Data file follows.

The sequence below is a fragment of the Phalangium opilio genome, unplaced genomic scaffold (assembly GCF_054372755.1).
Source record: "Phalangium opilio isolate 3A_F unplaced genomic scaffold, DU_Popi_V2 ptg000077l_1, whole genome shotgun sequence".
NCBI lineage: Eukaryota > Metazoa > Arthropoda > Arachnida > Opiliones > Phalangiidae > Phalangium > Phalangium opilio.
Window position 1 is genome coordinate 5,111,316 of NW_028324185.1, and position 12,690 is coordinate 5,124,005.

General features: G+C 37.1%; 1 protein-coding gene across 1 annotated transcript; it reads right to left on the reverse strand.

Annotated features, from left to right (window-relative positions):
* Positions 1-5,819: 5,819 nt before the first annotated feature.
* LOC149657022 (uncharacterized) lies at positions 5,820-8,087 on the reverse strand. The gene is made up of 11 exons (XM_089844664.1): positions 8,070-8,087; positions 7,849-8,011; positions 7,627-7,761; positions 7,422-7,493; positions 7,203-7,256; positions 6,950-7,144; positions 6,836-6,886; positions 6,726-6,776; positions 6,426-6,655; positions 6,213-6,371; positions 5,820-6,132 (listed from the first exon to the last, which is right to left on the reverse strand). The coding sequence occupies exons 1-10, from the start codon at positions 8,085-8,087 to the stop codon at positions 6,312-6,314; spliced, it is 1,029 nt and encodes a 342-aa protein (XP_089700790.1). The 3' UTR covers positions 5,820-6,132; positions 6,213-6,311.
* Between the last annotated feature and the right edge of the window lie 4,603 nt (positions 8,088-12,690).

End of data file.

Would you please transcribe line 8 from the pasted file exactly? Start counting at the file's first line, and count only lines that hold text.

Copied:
* LOC149657022 (uncharacterized) lies at positions 5,820-8,087 on the reverse strand. The gene is made up of 11 exons (XM_089844664.1): positions 8,070-8,087; positions 7,849-8,011; positions 7,627-7,761; positions 7,422-7,493; positions 7,203-7,256; positions 6,950-7,144; positions 6,836-6,886; positions 6,726-6,776; positions 6,426-6,655; positions 6,213-6,371; positions 5,820-6,132 (listed from the first exon to the last, which is right to left on the reverse strand). The coding sequence occupies exons 1-10, from the start codon at positions 8,085-8,087 to the stop codon at positions 6,312-6,314; spliced, it is 1,029 nt and encodes a 342-aa protein (XP_089700790.1). The 3' UTR covers positions 5,820-6,132; positions 6,213-6,311.